On Thursday, March 23, two Princeton University researchers and economists expanded on their recent work on what appears to be a real trend of increased mortality rates among some lower income, less-than-college educated white populations. The findings were discussed at the Brookings Institute.

The paper Mortality and morbidity in the 21st century by Anne Case and Angus Deaton states that middle-aged non-Hispanic whites in the U.S. with a high school diploma or less have experienced increasing midlife mortality since the late 1990s. They trace this to both rises in the number of “deaths of despair” (death by drugs, alcohol and suicide) and to a slowdown in progress against mortality from heart disease and cancer, the two largest killers in middle age.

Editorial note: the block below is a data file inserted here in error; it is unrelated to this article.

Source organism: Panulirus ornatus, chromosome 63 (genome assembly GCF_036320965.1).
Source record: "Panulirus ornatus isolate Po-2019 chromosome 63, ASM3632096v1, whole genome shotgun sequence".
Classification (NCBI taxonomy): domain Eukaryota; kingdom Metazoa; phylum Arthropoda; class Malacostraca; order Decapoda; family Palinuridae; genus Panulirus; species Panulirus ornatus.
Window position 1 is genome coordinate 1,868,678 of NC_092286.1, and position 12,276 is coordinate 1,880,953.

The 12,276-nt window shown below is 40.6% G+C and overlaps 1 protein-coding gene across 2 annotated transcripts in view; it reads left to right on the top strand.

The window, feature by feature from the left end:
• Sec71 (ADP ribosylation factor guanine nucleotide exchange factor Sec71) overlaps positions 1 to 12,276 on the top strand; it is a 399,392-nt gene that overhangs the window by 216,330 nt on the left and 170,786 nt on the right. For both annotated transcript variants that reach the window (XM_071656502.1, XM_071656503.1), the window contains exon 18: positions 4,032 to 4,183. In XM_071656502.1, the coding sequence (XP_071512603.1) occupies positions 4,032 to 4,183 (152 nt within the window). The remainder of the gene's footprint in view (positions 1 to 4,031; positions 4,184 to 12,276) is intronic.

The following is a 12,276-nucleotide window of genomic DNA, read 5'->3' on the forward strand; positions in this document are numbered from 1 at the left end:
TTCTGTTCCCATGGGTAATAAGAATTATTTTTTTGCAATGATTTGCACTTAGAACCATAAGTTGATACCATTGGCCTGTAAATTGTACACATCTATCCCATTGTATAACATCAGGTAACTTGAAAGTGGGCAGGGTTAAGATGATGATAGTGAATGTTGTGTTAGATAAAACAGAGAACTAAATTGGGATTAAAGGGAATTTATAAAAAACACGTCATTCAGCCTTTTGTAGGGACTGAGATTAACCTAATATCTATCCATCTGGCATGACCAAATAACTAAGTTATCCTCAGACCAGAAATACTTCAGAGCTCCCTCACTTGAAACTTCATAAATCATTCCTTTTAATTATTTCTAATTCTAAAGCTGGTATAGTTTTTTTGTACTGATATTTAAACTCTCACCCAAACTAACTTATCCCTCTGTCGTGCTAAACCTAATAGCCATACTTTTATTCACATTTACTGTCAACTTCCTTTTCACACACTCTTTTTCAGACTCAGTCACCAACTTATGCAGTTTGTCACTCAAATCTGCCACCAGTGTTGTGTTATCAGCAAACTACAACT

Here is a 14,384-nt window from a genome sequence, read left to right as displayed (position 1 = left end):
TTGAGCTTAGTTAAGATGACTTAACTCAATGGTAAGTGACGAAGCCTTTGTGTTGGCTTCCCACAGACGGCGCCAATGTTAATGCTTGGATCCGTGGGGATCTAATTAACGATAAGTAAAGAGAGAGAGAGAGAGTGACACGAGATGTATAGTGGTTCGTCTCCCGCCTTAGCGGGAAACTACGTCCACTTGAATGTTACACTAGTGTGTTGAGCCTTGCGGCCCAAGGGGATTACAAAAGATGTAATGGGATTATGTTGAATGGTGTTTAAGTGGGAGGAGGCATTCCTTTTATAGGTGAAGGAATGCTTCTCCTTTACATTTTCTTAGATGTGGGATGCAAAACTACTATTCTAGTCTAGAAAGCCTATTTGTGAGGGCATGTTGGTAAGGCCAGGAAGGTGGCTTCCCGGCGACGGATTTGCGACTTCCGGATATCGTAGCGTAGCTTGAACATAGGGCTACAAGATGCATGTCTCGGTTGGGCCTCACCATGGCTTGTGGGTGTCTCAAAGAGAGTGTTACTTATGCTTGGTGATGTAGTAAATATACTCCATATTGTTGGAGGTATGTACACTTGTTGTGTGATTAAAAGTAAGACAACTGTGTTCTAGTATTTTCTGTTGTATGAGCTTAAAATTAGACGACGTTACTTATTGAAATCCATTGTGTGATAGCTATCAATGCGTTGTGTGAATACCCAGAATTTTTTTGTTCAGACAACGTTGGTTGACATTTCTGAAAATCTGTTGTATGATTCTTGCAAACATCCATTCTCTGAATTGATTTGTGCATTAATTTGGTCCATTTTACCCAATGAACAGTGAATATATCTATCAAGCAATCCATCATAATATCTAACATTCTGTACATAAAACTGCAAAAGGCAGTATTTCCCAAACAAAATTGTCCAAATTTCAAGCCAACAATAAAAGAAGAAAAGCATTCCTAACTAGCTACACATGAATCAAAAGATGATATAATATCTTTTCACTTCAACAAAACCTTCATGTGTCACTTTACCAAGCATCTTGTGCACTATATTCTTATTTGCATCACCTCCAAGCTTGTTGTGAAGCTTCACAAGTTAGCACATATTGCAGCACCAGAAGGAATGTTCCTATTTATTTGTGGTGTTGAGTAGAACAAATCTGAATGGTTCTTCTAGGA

The research shows that mortality rates are declining for Hispanic and blacks and is falling for whites with a college degree. The research finds that the same trend is not present in comparable European countries and in fact it is decreasing faster for lower income populations compared to higher income European populations although it is falling for both.  The two authors suggest that the key factor may be the lack of economic opportunity at the time of entry for whites with low levels of education.

Certainly, the role of drug addiction is becoming clearer everyday with national stories of the increased impact of opioids addiction and overdoses.  A factor that had to affect the thinking of some members of Congress as they considered changes and restrictions to health care coverage through the ACA.

The research which is getting increased attention could help to shape some of the coming debates not just on health care but the potential impact of budget cuts –especially those that would impact on rural America—something the president’s first budget hits hard on.